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problems with small appliances

Posted by elizabetheva (My Page) on
Wed, Jul 30, 14 at 20:03

I am having trouble with small appliances dying and running very hot. Particularly hair appliances! Before moving to this house my expensive flat iron lasted four years. I went through three of the same reliable model the first year we lived here, and finally gave up and bought something less expensive, and since then I still have to replace them frequently because they stop working. I know very little about electrical work, but the outlets in our bathrooms are all basic outlets, not the kind with the reset switch. I have also had two iPhone cords melt while just plugged into the wall in my bedroom in the last 6 months, without anything else plugged into the outlet. The power cords on my MacBook and HP laptop run extremely hot when plugged into my bedroom outlets- like so hot my kids are afraid to be near them - but I know it's not an issue with the actual laptops because they both have excellent performance specs. A new issue is that the both laptops will randomly show that they aren't plugged in, like I need to flip the circuit, but the circuit isn't flipped. Every time this happens I just switch outlets, but later if I plug something back into the outlet that wasn't working it is suddenly working again all on it's own. I know it's not the computers or power cords because it happens on two different computers and on one of them I switched out the power cord.

A couple of years ago there was light flickering in the bathroom (same one with hair appliances dying), and then one day I noticed melting around the light switch. I really wanted to call an electrician, but my husband is pretty handy (and maybe a little overconfident since he's been able to tackle plumbing and other big repair projects without any problems and is really all around awesome about fixing problems around the house:), so he replaced the whole unit and we haven't had any lights flickering in any other rooms.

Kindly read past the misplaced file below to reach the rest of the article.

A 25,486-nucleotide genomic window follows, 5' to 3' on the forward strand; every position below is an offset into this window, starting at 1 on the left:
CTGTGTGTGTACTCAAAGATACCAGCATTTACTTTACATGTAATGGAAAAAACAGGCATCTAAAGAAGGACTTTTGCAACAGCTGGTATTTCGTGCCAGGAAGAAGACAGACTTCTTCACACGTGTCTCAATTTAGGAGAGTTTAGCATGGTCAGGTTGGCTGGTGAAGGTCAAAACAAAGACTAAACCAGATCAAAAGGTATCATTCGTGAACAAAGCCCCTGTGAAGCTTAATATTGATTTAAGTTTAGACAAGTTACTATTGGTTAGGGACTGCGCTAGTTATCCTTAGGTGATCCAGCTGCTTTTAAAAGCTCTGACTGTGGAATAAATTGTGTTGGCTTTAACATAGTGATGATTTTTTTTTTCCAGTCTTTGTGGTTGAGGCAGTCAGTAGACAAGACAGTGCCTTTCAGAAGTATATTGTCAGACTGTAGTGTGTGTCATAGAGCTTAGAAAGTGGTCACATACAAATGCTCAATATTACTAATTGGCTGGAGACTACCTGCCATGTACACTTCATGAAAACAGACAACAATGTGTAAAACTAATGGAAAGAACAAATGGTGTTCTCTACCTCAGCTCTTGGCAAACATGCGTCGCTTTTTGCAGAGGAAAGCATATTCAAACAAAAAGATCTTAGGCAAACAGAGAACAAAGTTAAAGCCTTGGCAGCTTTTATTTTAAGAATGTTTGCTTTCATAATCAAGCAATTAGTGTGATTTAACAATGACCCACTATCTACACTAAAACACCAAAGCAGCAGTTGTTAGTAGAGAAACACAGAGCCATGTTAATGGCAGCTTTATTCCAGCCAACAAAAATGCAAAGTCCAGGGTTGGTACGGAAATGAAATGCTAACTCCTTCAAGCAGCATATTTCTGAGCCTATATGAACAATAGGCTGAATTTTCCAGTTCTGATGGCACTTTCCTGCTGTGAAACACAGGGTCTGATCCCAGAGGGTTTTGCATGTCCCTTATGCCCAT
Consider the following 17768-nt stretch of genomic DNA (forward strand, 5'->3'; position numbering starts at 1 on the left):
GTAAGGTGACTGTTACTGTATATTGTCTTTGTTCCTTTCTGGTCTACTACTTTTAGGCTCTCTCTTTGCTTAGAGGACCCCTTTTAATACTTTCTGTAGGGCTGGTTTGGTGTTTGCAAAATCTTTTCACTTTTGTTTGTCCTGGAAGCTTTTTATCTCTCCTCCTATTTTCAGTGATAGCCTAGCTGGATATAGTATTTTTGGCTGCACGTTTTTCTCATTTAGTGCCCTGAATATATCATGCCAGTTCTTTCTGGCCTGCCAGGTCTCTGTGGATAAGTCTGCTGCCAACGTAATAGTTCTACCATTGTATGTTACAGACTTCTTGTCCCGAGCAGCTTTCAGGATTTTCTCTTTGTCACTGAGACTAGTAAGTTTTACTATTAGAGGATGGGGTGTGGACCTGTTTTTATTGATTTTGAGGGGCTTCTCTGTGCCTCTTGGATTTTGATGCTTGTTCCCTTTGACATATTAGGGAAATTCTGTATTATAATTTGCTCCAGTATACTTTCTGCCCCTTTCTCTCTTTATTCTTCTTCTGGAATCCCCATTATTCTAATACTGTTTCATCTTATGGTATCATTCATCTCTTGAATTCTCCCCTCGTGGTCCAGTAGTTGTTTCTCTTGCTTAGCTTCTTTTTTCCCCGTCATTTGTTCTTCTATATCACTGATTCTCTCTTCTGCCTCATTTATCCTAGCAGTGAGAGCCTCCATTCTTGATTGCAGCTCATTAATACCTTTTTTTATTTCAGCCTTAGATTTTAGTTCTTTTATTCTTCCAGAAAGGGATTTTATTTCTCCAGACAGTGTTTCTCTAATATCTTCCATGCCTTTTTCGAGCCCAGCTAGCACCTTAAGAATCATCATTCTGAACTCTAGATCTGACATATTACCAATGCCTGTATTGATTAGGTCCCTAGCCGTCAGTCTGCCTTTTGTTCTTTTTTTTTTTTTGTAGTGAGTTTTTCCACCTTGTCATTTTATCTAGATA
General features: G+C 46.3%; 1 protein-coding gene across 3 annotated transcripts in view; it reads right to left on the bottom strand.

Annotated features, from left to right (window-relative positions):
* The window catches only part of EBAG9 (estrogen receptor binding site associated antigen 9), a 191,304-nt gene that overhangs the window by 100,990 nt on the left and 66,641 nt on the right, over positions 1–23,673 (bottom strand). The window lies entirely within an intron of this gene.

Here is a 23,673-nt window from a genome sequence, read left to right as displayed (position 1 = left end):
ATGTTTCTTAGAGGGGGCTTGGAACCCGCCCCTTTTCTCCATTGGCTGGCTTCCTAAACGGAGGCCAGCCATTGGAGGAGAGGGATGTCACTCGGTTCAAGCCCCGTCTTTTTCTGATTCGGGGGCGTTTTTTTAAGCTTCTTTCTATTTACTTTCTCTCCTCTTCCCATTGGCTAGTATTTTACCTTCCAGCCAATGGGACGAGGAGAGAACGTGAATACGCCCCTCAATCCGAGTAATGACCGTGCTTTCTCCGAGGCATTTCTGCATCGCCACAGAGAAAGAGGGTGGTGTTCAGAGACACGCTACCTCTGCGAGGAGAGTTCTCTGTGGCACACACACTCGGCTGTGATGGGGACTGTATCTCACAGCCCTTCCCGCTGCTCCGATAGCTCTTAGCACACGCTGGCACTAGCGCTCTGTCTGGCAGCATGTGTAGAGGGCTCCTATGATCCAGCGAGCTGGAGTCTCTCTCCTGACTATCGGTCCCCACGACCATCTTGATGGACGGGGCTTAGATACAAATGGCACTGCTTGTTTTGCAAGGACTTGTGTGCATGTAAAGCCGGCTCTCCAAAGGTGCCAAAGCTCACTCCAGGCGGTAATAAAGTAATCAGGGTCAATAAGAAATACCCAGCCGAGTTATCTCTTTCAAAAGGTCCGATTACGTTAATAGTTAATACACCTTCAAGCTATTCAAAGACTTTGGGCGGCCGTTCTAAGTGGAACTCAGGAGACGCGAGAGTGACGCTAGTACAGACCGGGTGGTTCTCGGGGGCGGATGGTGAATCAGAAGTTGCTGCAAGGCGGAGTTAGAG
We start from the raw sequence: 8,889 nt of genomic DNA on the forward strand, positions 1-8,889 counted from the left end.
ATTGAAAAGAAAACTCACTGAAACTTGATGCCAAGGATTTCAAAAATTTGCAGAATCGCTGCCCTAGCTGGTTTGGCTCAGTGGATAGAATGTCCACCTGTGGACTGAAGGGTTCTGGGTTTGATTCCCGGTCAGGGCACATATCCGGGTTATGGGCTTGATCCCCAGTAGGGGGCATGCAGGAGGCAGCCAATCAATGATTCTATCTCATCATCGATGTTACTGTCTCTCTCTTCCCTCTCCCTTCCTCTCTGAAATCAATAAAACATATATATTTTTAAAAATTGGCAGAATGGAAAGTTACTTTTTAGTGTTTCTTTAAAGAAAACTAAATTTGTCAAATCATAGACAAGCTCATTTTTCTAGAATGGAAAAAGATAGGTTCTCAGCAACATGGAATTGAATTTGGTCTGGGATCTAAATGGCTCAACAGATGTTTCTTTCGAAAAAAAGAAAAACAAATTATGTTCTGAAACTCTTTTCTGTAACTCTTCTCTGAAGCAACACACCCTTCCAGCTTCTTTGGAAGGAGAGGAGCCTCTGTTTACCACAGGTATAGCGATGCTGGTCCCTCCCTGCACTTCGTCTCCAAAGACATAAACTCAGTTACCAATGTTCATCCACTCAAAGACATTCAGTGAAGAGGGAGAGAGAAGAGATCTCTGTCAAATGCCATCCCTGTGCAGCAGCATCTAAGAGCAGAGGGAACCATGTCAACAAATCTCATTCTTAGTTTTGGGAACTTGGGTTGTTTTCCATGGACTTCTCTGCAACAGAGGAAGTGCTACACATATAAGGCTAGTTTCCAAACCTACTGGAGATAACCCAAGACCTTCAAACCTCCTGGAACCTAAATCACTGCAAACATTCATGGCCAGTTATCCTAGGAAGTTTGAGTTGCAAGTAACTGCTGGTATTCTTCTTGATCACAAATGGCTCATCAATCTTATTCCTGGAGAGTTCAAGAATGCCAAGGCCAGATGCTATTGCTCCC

I just lost another hair appliance, and I'm getting fed up. I guess I'm wondering if I'm abusing our outlets, or if this warrants me being annoying and pushing my husband about getting an electrician to check it out? Could any of this be preventing by surge protectors? I assume if the issue is electrical surges, though, wouldn't that trip a breaker? (see, I really don't know anything about electrical stuff)

If it matters, we do not have any of these problems with the outlets in our kitchen or office area, which have at least twice as many appliances and electronics in use. The problems seem isolated to my upstairs bedroom and downstairs bathroom, which do share one wall.


Follow-Up Postings:

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RE: problems with small appliances

The first thing I'd do is check what the voltage is at the outlets.


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RE: problems with small appliances

It may be a loose connection in the receptacle, possibly a backstabbed white wire or feed-in/feed-out using both screws instead of a pigtail. Any surface that is too hot to touch for a few seconds should be investigated if you are unsure of the cause of the heat.


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RE: problems with small appliances

Do you have aluminum wiring?


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RE: problems with small appliances

Ditto on the voltage check at several different outlets in different parts of the house. If some are higher than others, could be a loose neutral.